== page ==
> 8.1.1.2. Date

>    1.  If the response status code is 100 (Continue) or 101 (Switching
>        Protocols), the response MAY include a Date header field, at the
>        server's option.

Is that really supposed to be limited to 100 and 101, and not other
1xx codes?



> 8.1.3. Retry-After

>    This field MAY also be used with any 3xx (Redirection) response
>    to indicate the minimum time the user-agent is asked to wait

No hyphen in "user agent"



> 8.4.1. Allow

>      Allow = #method

Should that be 1#method? If not, it should explain what an empty
"Allow" header means.



> 9.1.1. Procedure

>    HTTP method registrations MUST include the following fields:

Should "cacheability" be an explicit field (rather than just a
required part of the specification text)?



> 9.3. Header Field Registry

It seems weird to have this in p2 since p1 defines headers too...



> 9.3.1. Considerations for New Header Fields

>    o  Whether it is appropriate to list the field-name in the Connection
>       header field (i.e., if the header field is to be hop-by-hop, see
>       Section 6.1 of [Part1]).

should have a semicolon rather than comma after "hop-by-hop". (So that
it doesn't read like it's telling you to only follow the xref if the
header field is hop-by-hop.)



> 10.1. Transfer of Sensitive Information

>    Four header fields are worth special mention in this context:
>    Server, Via, Referer and From.

"Via" is in p1 though, so the Via bits should be moved to p1's
Security Considerations? (Or maybe if we end up with a p0, all of the
security considerations should be consolidated there.)

>    The information sent in the From field might conflict with the user's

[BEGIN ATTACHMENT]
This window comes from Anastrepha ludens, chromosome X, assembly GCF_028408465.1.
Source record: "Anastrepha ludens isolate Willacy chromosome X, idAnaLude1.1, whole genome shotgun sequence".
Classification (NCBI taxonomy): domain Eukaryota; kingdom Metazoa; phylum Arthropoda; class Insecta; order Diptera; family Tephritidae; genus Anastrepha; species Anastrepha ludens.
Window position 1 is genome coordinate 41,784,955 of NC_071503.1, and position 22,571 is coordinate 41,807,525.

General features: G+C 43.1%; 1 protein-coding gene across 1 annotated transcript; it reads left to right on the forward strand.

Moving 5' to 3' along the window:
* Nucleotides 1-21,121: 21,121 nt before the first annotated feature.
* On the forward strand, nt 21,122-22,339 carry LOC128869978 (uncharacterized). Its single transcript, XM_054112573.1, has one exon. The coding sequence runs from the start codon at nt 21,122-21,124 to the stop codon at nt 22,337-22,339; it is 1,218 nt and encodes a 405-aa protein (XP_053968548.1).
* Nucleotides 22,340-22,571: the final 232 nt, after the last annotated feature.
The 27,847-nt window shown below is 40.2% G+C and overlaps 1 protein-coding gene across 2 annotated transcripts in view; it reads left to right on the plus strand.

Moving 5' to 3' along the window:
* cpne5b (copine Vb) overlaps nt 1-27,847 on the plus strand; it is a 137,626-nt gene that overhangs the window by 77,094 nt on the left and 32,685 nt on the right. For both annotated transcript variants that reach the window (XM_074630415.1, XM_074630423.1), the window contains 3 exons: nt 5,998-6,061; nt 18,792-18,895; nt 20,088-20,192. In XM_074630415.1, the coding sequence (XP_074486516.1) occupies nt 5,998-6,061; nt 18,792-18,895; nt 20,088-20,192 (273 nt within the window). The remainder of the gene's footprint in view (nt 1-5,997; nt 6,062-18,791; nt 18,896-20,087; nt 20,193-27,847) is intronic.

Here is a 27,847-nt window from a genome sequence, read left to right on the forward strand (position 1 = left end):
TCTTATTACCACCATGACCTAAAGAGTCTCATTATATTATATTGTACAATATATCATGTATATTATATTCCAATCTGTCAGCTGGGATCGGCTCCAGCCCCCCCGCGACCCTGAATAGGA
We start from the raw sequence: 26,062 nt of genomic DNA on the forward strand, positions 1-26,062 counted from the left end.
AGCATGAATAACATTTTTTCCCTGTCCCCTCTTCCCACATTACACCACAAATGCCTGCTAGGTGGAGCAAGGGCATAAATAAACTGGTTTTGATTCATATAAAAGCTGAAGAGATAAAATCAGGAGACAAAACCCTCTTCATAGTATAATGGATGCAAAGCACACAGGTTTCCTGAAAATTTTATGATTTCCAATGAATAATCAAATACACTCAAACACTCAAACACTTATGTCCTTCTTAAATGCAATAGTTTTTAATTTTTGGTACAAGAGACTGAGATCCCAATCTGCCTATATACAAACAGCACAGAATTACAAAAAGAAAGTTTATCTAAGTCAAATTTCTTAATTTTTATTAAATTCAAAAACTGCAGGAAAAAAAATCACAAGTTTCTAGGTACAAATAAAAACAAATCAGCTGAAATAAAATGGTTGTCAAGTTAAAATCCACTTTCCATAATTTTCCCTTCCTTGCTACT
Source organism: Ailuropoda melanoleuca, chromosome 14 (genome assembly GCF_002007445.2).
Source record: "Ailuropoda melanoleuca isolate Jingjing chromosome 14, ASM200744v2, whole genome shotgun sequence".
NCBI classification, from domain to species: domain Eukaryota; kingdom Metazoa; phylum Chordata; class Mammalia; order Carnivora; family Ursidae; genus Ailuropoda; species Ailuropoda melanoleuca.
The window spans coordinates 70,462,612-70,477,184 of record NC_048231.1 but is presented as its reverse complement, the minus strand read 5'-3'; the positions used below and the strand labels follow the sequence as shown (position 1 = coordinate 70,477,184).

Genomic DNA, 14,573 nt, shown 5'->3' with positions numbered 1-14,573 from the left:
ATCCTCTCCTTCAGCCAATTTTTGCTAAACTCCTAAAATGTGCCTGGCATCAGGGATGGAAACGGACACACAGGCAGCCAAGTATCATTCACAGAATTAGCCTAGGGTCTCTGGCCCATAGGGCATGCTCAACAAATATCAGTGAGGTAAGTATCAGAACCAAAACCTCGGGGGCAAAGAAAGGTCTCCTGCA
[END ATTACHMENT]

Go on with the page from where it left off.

>    privacy interests or their site's security policy, and hence it
>    SHOULD NOT be transmitted without the user being able to disable,
>    enable, and modify the contents of the field.  The user MUST be able
>    to set the contents of this field within a user preference or
>    application defaults configuration.

Do any browsers actually ever send the "From" header? If not, should
we just say "From is for robots, not browsers"?



> Appendix C. Changes from RFC 2616

>    Remove base URI setting semantics for "Content-Location" due to poor
>    implementation support, which was caused by too many broken servers
>    emitting bogus Content-Location header fields, and also the
>    potentially undesirable effect of potentially breaking relative links
>    in content-negotiated resources.  (Section 3.1.4.2)

That would parse better if the "which was..." clause was parenthesized
rather than just set off by commas.

>    Failed to consider that there are many other request methods that are
>    safe to automatically redirect, and further that the user agent is
>    able to make that determination based on the request method
>    semantics.

This is written in the opposite style from the rest of the list (it
describes the problem with 2616 rather than the solution in httpbis).
Should be something like:

   Allow automatic redirection of all "safe" methods, not just GET and
   HEAD, and give the user agent more latitude in redirecting unsafe
   methods. (Section 7.4)
Received on Tuesday, 30 October 2012 11:21:28 GMT